We must not allow race to prevent us from criticising poor leadership

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The Independent Online

There is a file in my cabinet which I have been unable to open for five years. It contains a newspaper article I once wrote and a pile of letters. This article nearly cost me my career, shook up my confidence and made me understand how the British Establishment (for there is such a thing) can go into action to destroy someone. Even as I read its fast- fading contents this morning, I felt my stomach tightening again. I recalled the months of terror when libel action threatened and I knew that newspapers didn't protect freelancers as well as they did their own. Very, very powerful people were gunning for me.

The article was a profile of Kamlesh Bahl, who has recently resigned as vice-president of the Law Society following the findings of an independent inquiry, led by the Master of the Rolls, Lord Griffiths, which found her guilty of bullying staff. Ms Bahl is challenging the findings and together with her lawyer, Cherie Blair, has accused the Law Society of racial and sexual discrimination.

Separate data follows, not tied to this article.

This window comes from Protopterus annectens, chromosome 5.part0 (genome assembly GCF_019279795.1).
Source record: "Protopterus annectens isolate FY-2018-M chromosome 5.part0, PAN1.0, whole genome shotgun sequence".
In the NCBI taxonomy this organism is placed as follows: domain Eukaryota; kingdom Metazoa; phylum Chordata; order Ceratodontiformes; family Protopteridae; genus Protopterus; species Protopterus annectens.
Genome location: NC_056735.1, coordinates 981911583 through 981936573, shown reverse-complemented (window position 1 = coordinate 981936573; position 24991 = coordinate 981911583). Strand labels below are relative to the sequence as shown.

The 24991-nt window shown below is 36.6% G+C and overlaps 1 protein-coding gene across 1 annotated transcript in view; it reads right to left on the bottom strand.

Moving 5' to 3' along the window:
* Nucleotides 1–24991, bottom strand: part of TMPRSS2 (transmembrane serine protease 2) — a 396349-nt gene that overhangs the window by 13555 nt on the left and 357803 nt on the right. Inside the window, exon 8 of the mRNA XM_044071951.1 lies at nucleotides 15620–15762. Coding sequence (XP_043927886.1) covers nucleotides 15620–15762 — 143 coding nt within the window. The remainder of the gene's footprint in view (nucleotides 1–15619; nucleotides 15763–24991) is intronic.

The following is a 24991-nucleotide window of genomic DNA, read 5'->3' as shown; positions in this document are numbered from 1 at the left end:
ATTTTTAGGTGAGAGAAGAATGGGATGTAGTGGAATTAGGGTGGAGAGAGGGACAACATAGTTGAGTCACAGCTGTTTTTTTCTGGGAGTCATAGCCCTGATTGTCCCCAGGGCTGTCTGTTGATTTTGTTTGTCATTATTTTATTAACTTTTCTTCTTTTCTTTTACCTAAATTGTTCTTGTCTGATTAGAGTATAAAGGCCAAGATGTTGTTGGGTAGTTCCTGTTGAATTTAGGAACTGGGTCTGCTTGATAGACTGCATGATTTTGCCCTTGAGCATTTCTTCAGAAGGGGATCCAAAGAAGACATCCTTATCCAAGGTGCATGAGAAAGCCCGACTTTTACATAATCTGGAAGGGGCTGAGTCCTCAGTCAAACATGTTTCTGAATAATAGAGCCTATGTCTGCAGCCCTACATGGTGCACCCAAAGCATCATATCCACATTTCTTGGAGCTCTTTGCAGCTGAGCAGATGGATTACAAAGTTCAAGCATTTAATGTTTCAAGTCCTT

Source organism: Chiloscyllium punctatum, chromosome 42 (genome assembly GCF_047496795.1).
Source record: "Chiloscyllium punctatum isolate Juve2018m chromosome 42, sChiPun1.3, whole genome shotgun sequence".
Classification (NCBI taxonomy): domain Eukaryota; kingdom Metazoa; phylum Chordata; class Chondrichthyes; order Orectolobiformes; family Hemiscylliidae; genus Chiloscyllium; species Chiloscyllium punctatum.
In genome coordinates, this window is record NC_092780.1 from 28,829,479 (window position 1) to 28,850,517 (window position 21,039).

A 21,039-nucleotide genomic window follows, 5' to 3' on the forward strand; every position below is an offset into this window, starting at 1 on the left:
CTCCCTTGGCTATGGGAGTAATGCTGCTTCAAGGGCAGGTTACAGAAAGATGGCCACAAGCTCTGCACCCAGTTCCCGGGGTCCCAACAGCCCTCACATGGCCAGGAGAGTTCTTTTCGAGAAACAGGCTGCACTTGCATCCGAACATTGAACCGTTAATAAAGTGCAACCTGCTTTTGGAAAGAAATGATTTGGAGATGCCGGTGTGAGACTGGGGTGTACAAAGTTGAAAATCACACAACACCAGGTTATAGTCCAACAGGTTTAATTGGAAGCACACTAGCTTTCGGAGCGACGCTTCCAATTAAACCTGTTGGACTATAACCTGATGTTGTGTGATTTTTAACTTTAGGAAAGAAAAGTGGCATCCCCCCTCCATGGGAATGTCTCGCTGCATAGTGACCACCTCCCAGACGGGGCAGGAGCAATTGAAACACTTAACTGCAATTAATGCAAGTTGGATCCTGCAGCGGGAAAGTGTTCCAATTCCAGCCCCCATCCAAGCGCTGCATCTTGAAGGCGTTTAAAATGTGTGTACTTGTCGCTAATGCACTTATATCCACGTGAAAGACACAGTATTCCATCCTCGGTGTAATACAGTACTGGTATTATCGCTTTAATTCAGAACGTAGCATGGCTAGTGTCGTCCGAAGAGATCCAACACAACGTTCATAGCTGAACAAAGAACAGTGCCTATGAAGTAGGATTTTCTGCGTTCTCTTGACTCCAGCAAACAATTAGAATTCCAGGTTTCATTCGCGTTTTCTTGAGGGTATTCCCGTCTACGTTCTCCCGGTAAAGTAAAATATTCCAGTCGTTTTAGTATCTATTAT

My article was written when she was the chair of the Equal Opportunities Commission. Her appointment had not been well received by campaigning groups, partly because she was a Tory appointment and partly because she had no record of fighting for women's equality. I was interested in exploring whether her race was the hidden issue underneath this resentment and whether expectations were either too high or low as a result.

Even though she was the head of a publicly funded equalities body, she refused to be interviewed. Dozens of people who knew her were interviewed instead, none wishing to be identified. But ("please, strictly off the record") a number did speak up, and a couple were indeed racist, a point I made clear in my piece. They saw her as an uppity Asian who once had servants and so had no respect for her workers. I found these comments highly unpleasant and deliberately used them to show the noxious fumes that were gathering.